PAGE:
Cricket SA silent on active match-fixer

The Titans celebrate during the Ram Slam T20 Challenge final match. The 30-match tournament provided many opportunities for fixing. (Lee Warren, Gallo)

The Titans celebrate during the Ram Slam T20 Challenge final match. The 30-match tournament provided many opportunities for fixing. (Lee Warren, Gallo)

An array of sources, from current players to former administrators, have spoken about the ongoing probe into cricket match-fixing and the background leading to the Gulam Bodi scandal. Some were willing to fill in the blank spaces left by the official story, but most wouldn’t go on record, citing fear for existing relationships, retaliation and violence from the underworld figures involved.


An active, Dubai-based Indian fixer with underworld links was in South Africa during the Ram Slam T20 cricket tournament last year, sources said this week.

Operating under the alias of Munaf, they said he was here for most of the six-week tournament, which started on November 1 and finished on December 12.

Munaf’s presence in South Africa suggests Cricket South Africa’s (CSA) claims earlier in the week that they had nabbed Gulam Bodi in the “planning phase” of his match-fixing endeavours should be treated with caution. At a press conference at SuperSport Park on Monday to announce Bodi’s 20-year banning, five years of which were suspended, CSA’s chief executive, Haroon Lorgat said “[we] had got him in the planning phase and that no fixes had been active”.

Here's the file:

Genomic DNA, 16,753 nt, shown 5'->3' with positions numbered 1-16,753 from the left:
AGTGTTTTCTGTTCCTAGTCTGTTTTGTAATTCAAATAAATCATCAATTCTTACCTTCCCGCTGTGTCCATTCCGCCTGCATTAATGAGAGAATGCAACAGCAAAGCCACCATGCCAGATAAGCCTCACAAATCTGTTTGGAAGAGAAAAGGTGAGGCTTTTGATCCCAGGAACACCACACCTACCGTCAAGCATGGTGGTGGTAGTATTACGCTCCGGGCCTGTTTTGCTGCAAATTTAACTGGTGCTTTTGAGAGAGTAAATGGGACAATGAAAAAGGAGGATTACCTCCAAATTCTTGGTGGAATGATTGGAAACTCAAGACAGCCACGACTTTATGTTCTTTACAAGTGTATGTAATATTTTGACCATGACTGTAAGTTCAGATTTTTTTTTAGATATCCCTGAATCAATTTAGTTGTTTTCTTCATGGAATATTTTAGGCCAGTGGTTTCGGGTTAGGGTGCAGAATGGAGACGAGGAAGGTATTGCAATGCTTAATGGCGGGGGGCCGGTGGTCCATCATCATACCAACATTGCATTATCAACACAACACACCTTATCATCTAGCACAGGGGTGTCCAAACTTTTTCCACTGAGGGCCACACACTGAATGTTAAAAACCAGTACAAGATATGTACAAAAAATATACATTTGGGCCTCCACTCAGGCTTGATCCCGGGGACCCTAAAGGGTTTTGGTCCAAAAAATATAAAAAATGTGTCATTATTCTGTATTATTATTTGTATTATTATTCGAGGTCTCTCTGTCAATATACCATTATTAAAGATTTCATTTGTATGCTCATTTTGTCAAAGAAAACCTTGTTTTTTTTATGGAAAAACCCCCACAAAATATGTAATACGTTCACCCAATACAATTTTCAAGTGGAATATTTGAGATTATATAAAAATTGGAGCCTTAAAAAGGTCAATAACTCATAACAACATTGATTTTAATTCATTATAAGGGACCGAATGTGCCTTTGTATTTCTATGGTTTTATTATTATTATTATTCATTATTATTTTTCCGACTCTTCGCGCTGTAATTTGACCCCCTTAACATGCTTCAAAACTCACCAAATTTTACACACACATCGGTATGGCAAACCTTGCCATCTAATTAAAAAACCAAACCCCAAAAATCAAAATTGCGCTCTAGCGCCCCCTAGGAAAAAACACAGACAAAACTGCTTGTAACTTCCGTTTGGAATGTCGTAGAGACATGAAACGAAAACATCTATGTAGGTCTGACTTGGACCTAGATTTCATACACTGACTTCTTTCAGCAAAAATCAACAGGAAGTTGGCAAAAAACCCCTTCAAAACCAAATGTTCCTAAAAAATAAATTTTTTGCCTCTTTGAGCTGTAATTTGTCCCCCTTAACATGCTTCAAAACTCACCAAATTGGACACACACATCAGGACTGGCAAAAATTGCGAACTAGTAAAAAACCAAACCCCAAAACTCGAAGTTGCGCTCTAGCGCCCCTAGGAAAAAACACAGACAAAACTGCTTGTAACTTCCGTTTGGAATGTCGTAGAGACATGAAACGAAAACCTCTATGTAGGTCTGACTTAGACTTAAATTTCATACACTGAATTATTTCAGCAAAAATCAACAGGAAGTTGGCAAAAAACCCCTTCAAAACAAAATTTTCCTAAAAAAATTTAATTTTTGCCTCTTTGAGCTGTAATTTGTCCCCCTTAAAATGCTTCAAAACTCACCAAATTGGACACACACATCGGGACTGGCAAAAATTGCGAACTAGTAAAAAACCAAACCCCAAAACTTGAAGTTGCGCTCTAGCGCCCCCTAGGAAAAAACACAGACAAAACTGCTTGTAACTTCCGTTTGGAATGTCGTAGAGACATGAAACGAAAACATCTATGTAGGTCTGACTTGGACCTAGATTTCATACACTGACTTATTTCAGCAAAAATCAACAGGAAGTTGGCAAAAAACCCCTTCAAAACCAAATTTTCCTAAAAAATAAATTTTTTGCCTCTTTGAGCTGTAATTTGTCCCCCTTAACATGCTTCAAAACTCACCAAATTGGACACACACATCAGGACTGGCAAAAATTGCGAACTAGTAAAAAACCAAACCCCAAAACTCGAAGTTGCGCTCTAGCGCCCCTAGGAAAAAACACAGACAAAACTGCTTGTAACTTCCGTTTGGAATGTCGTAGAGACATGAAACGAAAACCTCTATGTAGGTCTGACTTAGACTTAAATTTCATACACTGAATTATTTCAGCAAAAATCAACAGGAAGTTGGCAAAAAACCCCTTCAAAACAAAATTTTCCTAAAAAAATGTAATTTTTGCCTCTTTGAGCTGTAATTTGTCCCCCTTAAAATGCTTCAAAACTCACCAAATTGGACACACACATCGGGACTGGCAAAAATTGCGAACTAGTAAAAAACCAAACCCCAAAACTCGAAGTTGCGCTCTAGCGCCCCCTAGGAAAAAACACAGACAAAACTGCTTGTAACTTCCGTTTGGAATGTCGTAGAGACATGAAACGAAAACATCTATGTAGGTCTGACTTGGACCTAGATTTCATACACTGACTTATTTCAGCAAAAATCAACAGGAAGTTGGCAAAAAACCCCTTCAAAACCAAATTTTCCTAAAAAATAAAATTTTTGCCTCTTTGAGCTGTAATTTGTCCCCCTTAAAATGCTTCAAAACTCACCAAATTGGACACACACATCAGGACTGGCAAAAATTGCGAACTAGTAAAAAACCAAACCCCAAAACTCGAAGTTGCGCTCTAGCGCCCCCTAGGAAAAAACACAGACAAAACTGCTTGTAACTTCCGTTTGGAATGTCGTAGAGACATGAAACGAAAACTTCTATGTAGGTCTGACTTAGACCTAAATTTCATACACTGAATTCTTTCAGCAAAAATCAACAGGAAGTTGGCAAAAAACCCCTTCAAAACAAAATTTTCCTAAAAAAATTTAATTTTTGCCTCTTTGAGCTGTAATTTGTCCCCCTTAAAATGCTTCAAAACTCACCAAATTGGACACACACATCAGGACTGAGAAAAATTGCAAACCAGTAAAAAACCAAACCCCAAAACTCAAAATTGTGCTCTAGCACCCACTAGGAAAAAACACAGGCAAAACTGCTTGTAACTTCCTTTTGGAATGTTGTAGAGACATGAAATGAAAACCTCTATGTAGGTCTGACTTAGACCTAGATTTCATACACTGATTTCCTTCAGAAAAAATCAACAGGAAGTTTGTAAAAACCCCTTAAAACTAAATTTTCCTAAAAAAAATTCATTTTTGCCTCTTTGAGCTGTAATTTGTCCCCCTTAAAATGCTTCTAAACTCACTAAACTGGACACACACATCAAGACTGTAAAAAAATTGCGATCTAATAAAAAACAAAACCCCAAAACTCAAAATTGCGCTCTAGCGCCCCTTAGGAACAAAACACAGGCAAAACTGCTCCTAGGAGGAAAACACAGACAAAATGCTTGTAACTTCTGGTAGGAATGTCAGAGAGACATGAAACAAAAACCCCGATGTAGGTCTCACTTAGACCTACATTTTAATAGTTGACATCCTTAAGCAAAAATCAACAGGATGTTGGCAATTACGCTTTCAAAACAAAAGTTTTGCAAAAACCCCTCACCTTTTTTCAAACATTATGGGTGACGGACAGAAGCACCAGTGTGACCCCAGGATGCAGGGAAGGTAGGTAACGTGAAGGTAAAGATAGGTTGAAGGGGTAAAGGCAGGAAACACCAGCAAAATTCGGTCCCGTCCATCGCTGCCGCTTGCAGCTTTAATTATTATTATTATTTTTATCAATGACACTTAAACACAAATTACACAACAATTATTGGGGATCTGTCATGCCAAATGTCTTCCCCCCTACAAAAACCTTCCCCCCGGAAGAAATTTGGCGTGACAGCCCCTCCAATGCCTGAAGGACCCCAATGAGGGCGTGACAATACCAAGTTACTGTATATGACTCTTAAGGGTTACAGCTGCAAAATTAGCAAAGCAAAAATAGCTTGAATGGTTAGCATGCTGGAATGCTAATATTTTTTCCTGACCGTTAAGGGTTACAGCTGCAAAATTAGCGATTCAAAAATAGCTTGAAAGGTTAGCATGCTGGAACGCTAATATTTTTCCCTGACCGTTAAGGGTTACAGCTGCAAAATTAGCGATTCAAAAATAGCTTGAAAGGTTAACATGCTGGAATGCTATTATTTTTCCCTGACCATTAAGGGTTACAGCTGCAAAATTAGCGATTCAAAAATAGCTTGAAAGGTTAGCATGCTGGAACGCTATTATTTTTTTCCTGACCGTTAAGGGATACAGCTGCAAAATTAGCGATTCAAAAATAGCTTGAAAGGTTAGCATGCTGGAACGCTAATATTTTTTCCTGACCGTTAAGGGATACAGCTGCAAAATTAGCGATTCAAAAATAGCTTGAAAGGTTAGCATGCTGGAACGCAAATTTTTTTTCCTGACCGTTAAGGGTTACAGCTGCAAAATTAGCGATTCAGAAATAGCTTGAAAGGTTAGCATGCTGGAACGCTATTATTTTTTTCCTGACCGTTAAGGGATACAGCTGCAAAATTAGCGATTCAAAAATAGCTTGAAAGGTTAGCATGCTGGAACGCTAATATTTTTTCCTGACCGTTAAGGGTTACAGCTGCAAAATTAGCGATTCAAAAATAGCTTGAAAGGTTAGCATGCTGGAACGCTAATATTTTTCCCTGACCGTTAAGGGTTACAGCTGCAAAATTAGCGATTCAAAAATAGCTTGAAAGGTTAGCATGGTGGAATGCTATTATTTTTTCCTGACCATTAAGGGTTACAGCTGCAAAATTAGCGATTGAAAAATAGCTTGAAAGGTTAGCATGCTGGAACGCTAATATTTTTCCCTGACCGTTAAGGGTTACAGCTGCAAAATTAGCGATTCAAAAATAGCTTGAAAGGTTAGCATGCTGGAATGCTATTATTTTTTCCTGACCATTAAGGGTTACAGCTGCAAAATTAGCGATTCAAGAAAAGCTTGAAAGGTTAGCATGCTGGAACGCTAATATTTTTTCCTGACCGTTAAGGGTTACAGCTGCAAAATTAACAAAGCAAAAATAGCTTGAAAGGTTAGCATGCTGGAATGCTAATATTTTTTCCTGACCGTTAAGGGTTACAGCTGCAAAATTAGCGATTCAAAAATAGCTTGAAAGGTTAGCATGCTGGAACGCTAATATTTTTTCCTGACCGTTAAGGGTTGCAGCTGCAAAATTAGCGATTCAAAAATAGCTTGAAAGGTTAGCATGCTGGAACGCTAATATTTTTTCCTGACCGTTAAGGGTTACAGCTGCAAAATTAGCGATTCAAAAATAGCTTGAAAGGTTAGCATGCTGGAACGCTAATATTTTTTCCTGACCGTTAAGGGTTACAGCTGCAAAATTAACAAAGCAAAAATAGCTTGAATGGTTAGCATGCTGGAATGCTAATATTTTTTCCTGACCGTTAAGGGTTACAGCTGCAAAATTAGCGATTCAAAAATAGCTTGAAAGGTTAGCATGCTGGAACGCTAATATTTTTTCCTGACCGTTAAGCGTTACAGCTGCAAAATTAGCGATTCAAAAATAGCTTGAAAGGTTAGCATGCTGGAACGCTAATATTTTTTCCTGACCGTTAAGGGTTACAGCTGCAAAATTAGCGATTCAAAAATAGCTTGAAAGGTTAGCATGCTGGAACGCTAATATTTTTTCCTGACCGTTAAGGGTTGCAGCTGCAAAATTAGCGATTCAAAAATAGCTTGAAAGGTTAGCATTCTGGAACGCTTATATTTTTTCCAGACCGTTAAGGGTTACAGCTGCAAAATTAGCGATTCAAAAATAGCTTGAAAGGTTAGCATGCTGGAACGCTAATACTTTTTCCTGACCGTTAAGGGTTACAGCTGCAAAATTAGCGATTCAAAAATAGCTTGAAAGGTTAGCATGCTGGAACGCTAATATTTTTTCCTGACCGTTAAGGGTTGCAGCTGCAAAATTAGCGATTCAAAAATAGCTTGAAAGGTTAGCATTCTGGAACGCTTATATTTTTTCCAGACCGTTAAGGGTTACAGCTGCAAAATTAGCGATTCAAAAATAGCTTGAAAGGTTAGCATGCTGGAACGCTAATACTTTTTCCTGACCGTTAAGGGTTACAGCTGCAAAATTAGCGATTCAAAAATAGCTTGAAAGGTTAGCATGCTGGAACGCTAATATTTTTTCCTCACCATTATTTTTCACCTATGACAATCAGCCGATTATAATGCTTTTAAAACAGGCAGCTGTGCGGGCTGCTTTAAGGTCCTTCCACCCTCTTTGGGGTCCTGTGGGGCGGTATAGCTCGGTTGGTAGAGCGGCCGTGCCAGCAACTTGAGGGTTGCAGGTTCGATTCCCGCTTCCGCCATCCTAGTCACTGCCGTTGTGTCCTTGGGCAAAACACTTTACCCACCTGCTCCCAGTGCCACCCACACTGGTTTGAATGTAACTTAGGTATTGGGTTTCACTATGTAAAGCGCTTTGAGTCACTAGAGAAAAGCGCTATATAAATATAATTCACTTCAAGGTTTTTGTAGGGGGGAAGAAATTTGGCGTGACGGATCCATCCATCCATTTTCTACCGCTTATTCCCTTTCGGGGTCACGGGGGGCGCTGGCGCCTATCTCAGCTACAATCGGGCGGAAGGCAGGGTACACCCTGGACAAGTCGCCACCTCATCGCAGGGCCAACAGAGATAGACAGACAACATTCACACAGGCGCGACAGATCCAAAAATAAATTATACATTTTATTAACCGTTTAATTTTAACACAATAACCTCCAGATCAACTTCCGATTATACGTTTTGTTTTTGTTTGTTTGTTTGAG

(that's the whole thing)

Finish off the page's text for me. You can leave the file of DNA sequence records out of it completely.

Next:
Munaf’s presence at the tournament tends to contradict this, given that he was unlikely to be in South Africa to bungee jump off Van Stadens River Bridge. Here was a tournament of 30 matches, 22 of which were televised locally and in India, featuring six franchises playing 10 matches each – fertile ground for fixing.

Thami Tsolekile, Bodi’s former teammate at the Lions, was implicated in the scandal in an article in the London-based Guardian last week, and sources in cricket claim more heads – some of them big ones – would roll. “There are players out there who’ve been a little bit more involved than listening to Gulam’s clumsy overtures over coffee,” said a cricket insider.

When asked what he was advising his client, Tsolekile’s agent declined to comment. “That’s a confidential matter between Thami and me,” he said.

Bodi, a former professional cricketer and occasional Protea player now out of contract, was unlikely to have either fixed or inappropriately influenced matches by himself. He would have needed help, muscle, runners and fixers, particularly as the Ram Slam schedule was compact and punishing.

In recent months he had apparently run up considerable debts as a result of his gambling habit.

With a succession of flashy cars and the latest bling, he presented himself at grounds in September and October offering timeshare or property investment opportunities in Mumbai.

Sometimes, insiders said, he would take former team-mates or opponents out for coffee or lunch. Over peri-peri chicken at Nando’s, Bodi floated his spicy proposals. Most said they laughed the offers off. Bodi is liked on the domestic cricket circuit, but this doesn’t mean that some don’t greet him with a discernible roll of the eyes.

A reason so many of Bodi’s overtures went unreported is that few took them seriously enough to do so.